I think above all I'm drawn to The Godfather Part II because of its family portrait. There is a heartbreaking truth in its portrayal of love and loyalty to family as immensely self-destructive. This is not to ignore the film's searing, if implicit, critique of capitalism, imperialism, and representative government - an area in which it capitalizes on the first film's casual cynicism and then extends those observations to their breaking point. But at heart this Godfather is psychological more than sociological, and it locates Michael's fall within his own personality, no matter how complicit the society surrounding him. I find Michael endlessly fascinating. He is a ruthlessly cold fish, able to control the expression of his emotion, willing to allow calculation to override every other consideration. But "control" is the key word - there is a seething passion beneath his icy demeanor and this is true of the film as well. Even more than its antecedent, Part II embraces a stately classicism while allowing a furious engagement with the characters' inner lives to animate the restrained mise en scene. This is never truer than the sequence following the death of Mama Corleone (Morgana King). Michael sits alone in the boat room, the darkness crowding in on him with a thousand evil whispers. His sister Connie (Talia Shire), a mousy housewife in the first film turned playgirl sophisticate in the second, bends her knee before him, begging forgiveness for a brother's betrayal, pleading for him to come in from the cold. He does. He embraces Fredo. And he looks at Al Neri (Richard Bright) with a gaze so piercing that Neri looks away with sinking comprehension. If there's a better portrait of rage sublimated into something far more dangerous, I don't know it. This is one of the great scenes in cinema; to reference David Lynch, this is the "eye of the duck" for the entire Godfather saga. The Godfather Part II echoes Cain and Abel, but with a twist: the man who refuses to be his brother's keeper is not the malcontent ne'er-do-well jealous of his sibling's accomplishment, but the successful one, contemptuous of the other's weakness. That, Coppola's masterpiece tells us, is the way of the world.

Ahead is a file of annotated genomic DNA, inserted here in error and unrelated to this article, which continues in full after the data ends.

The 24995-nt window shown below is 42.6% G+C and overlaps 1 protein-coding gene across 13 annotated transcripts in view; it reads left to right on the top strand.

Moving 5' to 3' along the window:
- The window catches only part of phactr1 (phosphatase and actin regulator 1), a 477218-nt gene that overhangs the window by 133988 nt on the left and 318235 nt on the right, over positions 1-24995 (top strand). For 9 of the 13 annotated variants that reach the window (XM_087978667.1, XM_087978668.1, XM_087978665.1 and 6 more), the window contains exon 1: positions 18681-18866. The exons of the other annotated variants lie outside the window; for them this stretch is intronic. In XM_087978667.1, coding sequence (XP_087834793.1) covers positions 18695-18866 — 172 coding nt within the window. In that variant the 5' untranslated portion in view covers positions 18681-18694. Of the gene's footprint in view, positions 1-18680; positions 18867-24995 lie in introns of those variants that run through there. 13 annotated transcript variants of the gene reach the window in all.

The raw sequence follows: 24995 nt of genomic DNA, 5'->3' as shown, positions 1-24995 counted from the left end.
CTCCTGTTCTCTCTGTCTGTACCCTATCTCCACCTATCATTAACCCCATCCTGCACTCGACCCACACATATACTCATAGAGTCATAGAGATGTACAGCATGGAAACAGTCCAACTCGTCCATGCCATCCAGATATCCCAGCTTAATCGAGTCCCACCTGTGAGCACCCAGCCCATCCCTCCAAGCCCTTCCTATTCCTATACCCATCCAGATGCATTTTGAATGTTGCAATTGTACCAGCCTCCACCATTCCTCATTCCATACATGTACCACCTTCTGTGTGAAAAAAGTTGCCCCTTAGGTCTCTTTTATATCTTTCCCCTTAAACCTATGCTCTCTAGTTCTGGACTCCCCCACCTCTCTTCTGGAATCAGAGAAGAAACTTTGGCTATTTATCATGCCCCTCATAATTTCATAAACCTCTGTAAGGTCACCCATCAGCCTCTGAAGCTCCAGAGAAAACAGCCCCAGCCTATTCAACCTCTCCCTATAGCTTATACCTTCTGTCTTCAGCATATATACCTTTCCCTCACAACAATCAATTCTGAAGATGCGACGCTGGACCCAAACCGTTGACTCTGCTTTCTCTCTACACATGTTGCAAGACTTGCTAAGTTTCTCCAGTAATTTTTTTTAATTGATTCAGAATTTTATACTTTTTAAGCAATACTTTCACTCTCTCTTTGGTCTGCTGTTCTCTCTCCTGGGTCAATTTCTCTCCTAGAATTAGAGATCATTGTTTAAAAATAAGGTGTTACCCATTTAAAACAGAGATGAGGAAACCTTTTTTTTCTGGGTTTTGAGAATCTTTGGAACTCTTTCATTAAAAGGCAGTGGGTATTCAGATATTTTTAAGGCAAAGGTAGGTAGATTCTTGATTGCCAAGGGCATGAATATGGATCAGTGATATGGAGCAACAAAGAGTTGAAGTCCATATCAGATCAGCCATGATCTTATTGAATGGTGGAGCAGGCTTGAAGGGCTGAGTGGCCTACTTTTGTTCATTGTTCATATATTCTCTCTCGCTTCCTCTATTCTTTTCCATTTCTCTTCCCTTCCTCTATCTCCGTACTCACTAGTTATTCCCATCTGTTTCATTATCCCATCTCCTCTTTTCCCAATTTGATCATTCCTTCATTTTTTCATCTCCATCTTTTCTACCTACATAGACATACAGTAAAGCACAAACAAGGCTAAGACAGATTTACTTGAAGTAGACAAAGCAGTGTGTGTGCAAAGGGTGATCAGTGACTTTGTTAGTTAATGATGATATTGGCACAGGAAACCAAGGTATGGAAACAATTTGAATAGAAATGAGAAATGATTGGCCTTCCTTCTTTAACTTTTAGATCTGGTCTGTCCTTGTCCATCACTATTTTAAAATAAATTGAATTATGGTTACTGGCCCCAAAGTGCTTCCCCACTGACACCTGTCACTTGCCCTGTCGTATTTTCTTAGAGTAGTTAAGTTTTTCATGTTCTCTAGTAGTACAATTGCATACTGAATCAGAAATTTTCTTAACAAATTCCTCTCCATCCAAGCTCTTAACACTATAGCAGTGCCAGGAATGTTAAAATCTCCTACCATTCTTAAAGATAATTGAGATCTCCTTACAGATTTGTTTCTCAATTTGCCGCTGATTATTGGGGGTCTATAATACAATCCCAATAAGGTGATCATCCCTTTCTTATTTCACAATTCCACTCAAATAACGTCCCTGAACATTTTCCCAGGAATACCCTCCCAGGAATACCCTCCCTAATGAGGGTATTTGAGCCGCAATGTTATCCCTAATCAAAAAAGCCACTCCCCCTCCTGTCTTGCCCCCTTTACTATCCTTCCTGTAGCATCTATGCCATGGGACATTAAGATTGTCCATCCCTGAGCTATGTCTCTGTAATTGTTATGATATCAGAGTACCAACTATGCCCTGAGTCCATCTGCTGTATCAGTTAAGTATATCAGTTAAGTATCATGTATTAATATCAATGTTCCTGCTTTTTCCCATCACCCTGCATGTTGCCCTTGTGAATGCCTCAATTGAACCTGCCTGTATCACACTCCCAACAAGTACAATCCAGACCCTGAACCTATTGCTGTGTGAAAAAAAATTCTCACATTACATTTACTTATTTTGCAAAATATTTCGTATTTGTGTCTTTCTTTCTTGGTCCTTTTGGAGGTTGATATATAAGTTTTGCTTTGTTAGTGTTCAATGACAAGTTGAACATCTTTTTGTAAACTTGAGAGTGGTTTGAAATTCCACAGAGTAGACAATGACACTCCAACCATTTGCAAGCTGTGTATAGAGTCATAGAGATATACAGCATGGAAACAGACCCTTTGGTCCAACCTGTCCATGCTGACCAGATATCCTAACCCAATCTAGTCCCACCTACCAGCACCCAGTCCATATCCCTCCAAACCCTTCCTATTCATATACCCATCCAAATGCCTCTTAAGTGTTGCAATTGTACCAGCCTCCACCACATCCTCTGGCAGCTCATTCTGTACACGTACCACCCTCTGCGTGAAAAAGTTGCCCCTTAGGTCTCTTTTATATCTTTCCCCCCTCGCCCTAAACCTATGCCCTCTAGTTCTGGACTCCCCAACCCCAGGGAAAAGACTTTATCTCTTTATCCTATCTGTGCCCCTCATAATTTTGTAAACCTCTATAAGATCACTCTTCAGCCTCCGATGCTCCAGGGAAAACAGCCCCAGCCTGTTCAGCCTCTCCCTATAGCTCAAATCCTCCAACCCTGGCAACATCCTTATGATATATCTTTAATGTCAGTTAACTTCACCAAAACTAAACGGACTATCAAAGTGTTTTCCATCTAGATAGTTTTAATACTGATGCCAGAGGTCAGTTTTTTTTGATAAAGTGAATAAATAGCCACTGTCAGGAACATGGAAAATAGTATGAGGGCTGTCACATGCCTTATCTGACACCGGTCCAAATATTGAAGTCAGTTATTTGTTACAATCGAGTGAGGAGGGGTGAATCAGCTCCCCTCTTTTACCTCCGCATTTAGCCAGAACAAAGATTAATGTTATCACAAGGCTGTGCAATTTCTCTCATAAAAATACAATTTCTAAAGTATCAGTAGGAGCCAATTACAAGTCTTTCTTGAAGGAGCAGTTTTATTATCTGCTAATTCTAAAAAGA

More from me • You can watch that powerful scene in "Pray For Us Sinners", a chapter of my video clip series "32 Days of Movies" (the relevant clip opens the entry). I wrote about both Godfather films side by side for my "Big Ones" series, and included images from the "flashback" pieces of the film in my visual tribute to Michael Corleone's fall from grace.

How you can see it • The Godfather Part II is available for blu-ray/DVD rental on Netflix and digital rental/purchase on YouTubeAmazon, iTunes, Google Play, and other sites.

What do you think? • What other sequels (or prequels, which The Godfather Part II is as well) add as much to their sagas as this one does? Do you prefer the Pacino or De Niro sections of the film (I love both, but it's definitely the Michael Corleone stuff that earns this film its place in my top ten)? Do you think the much-maligned The Godfather Part III is redundant, or does it add something new and important to the story (I think it does, whatever its flaws)?